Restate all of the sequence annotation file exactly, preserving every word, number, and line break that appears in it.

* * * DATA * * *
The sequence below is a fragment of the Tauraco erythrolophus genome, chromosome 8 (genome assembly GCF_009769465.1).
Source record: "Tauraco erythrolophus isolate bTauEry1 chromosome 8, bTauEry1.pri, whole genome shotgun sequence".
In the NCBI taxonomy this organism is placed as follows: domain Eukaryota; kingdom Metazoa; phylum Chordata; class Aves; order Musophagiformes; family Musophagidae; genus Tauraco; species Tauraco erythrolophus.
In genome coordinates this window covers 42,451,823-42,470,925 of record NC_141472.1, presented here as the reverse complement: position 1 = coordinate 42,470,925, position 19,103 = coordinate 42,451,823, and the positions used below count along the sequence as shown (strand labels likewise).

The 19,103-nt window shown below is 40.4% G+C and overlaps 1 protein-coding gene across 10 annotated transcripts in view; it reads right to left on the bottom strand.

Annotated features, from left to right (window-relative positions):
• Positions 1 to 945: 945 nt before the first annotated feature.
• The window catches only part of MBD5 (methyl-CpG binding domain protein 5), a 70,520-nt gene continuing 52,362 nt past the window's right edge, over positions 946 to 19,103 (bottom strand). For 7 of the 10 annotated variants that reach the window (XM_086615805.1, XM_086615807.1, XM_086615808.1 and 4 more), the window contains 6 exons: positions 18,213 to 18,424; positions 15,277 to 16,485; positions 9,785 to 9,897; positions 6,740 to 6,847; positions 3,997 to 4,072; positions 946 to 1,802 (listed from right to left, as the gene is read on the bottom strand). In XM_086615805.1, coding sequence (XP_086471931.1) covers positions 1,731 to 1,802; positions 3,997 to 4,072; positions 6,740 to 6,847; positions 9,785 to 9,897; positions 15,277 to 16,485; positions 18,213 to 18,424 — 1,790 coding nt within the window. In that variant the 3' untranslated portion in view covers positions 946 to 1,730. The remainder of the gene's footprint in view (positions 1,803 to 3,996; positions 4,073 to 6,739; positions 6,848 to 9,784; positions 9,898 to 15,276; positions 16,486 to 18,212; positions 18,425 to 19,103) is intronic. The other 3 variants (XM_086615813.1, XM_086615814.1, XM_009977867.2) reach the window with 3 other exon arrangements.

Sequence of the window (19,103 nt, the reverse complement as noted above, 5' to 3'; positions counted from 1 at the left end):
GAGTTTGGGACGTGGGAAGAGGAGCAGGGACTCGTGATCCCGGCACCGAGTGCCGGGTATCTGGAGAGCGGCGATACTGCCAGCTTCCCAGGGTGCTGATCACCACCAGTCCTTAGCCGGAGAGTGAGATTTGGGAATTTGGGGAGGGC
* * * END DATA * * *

The sequence below is a fragment of the Tauraco erythrolophus genome, chromosome 8 (genome assembly GCF_009769465.1).
Source record: "Tauraco erythrolophus isolate bTauEry1 chromosome 8, bTauEry1.pri, whole genome shotgun sequence".
In the NCBI taxonomy this organism is placed as follows: domain Eukaryota; kingdom Metazoa; phylum Chordata; class Aves; order Musophagiformes; family Musophagidae; genus Tauraco; species Tauraco erythrolophus.
In genome coordinates this window covers 42,451,823-42,470,925 of record NC_141472.1, presented here as the reverse complement: position 1 = coordinate 42,470,925, position 19,103 = coordinate 42,451,823, and the positions used below count along the sequence as shown (strand labels likewise).

The 19,103-nt window shown below is 40.4% G+C and overlaps 1 protein-coding gene across 10 annotated transcripts in view; it reads right to left on the bottom strand.

Annotated features, from left to right (window-relative positions):
• Positions 1 to 945: 945 nt before the first annotated feature.
• The window catches only part of MBD5 (methyl-CpG binding domain protein 5), a 70,520-nt gene continuing 52,362 nt past the window's right edge, over positions 946 to 19,103 (bottom strand). For 7 of the 10 annotated variants that reach the window (XM_086615805.1, XM_086615807.1, XM_086615808.1 and 4 more), the window contains 6 exons: positions 18,213 to 18,424; positions 15,277 to 16,485; positions 9,785 to 9,897; positions 6,740 to 6,847; positions 3,997 to 4,072; positions 946 to 1,802 (listed from right to left, as the gene is read on the bottom strand). In XM_086615805.1, coding sequence (XP_086471931.1) covers positions 1,731 to 1,802; positions 3,997 to 4,072; positions 6,740 to 6,847; positions 9,785 to 9,897; positions 15,277 to 16,485; positions 18,213 to 18,424 — 1,790 coding nt within the window. In that variant the 3' untranslated portion in view covers positions 946 to 1,730. The remainder of the gene's footprint in view (positions 1,803 to 3,996; positions 4,073 to 6,739; positions 6,848 to 9,784; positions 9,898 to 15,276; positions 16,486 to 18,212; positions 18,425 to 19,103) is intronic. The other 3 variants (XM_086615813.1, XM_086615814.1, XM_009977867.2) reach the window with 3 other exon arrangements.

Sequence of the window (19,103 nt, the reverse complement as noted above, 5' to 3'; positions counted from 1 at the left end):
GAGTTTGGGACGTGGGAAGAGGAGCAGGGACTCGTGATCCCGGCACCGAGTGCCGGGTATCTGGAGAGCGGCGATACTGCCAGCTTCCCAGGGTGCTGATCACCACCAGTCCTTAGCCGGAGAGTGAGATTTGGGAATTTGGGGAGGGC